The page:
God’s Sovereignty

Joseph’s story reminds us that God is sovereign in all things; good and bad; just and unjust. Joseph was abused by his brothers and thrown into a pit. They wanted to kill him but sold him into slavery instead. Later, he was unjustly thrown into prison. Yet Joseph knew that “God meant it for good, to bring it about that many people should be kept alive, as they are today” (Gen. 50:20). By God helping Joseph interpret Pharaoh’s dream, much of the civilized world was saved at that time, including Joseph’s own family!

Never Without Purpose

We might think that what we are going through doesn’t have a purpose, but God set in motion everything in our lives to make it known to us that “we were also chosen, having been predestined according to the plan of him who works out everything in conformity with the purpose of his will” (Eph. 1:11). Even when Paul was imprisoned unjustly, much like Joseph, God used it for good. The time spent in prison allowed Paul to write much of the New Testament. I have always wondered if Paul hadn’t been thrown into prison, would we have have about 2/3rds on the New Testament? These letters written in prison are called the “prison epistles.” Paul, in chains, surely must have used the opportunity to witness to the Roman guards he was chained too. Nothing in this life is ever wasted as far as God is concerned, including suffering, and nothing in life is without purpose in the sovereignty of God.

Conclusion

It is true that God never does anything accidentally, and He never makes mistakes, and as always, God uses all things (good and bad) to work out for our very best. These things in our life all work together, like different colored threads in a mosaic. We see only the back for now and at times, it looks like a complete mess, but when we enter the kingdom, we’ll see the front of the mosaic, and it will all make sense. God has, is, and always will use everything in your life for our good, and hopefully, His glory. That’s because one of God’s great purposes for Himself is that He is glorified. The psalmist had it right in saying, “Not to us, O Lord, not to us, but to your name give glory, for the sake of your steadfast love and your faithfulness” (Psalm 115:1)! Along that line, the Apostle Paul asks the rhetorical question, “For who sees anything different in you? What do you have that you did not receive? If then you received it, why do you boast as if you did not receive it” (1 Cor 4:7)?  If we boast, let us boast about Christ and Him crucified.  Bringing glory to God and to Christ is what it’s all about. Nothing else really matters more than that.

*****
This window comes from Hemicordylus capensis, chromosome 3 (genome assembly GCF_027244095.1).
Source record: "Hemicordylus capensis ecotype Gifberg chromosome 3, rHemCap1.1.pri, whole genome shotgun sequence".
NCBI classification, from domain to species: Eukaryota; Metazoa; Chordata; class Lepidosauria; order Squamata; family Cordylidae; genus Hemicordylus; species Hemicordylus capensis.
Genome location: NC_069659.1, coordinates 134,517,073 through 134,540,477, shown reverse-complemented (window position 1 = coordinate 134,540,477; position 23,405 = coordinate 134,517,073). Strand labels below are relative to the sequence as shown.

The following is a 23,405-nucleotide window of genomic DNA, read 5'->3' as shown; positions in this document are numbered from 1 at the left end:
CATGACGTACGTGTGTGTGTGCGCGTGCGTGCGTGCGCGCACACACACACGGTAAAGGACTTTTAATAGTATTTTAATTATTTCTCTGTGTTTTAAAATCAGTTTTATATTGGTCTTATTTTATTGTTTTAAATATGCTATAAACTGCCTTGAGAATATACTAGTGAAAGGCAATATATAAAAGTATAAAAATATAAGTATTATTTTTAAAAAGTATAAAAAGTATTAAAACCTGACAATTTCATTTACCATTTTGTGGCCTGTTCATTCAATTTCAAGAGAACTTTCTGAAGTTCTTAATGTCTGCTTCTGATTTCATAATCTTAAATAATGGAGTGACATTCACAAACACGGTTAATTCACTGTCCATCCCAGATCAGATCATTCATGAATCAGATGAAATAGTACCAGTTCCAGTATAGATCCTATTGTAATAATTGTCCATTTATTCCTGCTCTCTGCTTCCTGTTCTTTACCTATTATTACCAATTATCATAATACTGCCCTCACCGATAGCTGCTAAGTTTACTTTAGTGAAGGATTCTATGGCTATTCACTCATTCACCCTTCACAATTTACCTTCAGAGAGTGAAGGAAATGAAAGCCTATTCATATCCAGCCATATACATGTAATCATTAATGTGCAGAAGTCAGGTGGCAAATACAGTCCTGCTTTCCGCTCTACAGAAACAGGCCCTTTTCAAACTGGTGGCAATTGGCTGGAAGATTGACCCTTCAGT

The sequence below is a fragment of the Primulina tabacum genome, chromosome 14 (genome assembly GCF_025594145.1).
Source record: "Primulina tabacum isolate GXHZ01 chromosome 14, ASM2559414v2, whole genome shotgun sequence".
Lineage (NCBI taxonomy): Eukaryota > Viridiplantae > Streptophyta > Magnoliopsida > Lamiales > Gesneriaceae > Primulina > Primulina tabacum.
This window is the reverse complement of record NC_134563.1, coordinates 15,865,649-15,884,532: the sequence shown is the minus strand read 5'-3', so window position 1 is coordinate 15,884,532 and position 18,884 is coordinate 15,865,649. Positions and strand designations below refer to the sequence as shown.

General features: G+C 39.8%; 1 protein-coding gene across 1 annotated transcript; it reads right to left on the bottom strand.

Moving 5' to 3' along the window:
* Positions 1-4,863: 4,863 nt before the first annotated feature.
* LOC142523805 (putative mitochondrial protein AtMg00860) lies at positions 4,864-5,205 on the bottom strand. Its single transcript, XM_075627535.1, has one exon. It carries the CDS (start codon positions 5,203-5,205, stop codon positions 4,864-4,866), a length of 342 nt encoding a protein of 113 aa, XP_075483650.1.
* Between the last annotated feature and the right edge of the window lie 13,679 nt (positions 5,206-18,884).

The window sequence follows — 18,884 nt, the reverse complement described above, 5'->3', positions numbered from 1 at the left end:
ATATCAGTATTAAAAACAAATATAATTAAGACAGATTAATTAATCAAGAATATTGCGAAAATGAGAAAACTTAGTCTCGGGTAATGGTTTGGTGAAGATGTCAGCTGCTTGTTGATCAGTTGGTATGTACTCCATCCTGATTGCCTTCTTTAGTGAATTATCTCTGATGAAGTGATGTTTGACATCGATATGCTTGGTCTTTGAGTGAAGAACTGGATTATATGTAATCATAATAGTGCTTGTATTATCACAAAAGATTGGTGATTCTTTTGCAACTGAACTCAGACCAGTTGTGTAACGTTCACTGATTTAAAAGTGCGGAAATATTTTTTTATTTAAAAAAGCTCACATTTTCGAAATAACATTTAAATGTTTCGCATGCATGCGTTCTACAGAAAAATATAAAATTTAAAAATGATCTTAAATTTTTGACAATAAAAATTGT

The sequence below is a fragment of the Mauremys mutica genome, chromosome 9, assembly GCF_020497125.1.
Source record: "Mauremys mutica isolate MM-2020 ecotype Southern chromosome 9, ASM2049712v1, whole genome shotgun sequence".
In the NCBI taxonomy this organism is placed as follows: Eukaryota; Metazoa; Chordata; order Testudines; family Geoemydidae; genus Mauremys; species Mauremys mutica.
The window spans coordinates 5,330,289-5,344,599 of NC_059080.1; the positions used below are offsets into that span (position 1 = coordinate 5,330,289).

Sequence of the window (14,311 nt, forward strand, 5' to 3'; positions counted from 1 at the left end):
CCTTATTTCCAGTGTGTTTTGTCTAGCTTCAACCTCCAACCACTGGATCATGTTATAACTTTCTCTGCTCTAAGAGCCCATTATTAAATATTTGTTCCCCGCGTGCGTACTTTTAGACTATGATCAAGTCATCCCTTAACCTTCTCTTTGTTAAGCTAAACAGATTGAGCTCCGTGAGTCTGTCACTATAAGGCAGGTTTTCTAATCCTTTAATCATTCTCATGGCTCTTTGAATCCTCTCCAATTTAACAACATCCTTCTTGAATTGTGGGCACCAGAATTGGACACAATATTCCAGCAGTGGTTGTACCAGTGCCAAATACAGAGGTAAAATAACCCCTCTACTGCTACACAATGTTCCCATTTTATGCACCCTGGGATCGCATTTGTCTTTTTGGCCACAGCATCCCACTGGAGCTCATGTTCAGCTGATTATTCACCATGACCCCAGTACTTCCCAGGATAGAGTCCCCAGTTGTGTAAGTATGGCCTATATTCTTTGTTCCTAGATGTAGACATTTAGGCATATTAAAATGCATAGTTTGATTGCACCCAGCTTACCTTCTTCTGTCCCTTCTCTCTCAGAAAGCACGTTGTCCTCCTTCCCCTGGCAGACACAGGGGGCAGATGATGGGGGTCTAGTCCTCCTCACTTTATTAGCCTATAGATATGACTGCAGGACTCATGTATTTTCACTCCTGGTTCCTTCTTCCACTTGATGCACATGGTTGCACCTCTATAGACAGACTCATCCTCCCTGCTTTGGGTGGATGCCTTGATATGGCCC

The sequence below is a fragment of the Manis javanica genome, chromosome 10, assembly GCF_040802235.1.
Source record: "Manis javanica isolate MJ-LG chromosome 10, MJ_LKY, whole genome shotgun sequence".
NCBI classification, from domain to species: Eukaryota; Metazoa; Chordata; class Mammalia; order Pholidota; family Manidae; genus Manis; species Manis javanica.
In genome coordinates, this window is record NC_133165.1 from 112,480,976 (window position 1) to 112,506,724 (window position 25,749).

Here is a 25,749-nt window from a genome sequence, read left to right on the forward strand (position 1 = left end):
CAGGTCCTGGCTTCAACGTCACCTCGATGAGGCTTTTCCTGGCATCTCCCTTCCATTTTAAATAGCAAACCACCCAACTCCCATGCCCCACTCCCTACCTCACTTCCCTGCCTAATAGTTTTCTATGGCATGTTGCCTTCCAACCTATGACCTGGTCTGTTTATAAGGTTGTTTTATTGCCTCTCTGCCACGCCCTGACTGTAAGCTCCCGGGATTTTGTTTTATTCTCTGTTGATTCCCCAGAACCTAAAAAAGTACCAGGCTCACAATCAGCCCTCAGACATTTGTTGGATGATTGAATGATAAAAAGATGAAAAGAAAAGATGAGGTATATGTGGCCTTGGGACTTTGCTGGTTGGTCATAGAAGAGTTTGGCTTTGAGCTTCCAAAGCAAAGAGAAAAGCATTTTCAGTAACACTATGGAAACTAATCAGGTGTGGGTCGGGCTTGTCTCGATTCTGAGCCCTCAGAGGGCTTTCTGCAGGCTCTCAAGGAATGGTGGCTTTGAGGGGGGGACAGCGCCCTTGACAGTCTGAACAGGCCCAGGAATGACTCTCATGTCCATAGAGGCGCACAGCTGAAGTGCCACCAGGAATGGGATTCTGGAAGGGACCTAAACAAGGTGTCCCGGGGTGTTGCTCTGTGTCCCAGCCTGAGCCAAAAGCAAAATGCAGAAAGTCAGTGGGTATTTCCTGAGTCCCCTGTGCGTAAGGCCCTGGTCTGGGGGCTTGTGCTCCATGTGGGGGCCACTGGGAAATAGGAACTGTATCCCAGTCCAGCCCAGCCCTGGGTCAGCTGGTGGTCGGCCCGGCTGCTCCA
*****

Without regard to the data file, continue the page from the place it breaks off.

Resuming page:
Here is some related reading for you: What is God’s Purpose for Creating Us?

Resource – Scripture quotations are from The Holy Bible, English Standard Version® (ESV®), Crossway Bibles. (2007). ESV: Study Bible: English standard version. Wheaton, Ill: Crossway Bibles. Used by permission. All rights reserved.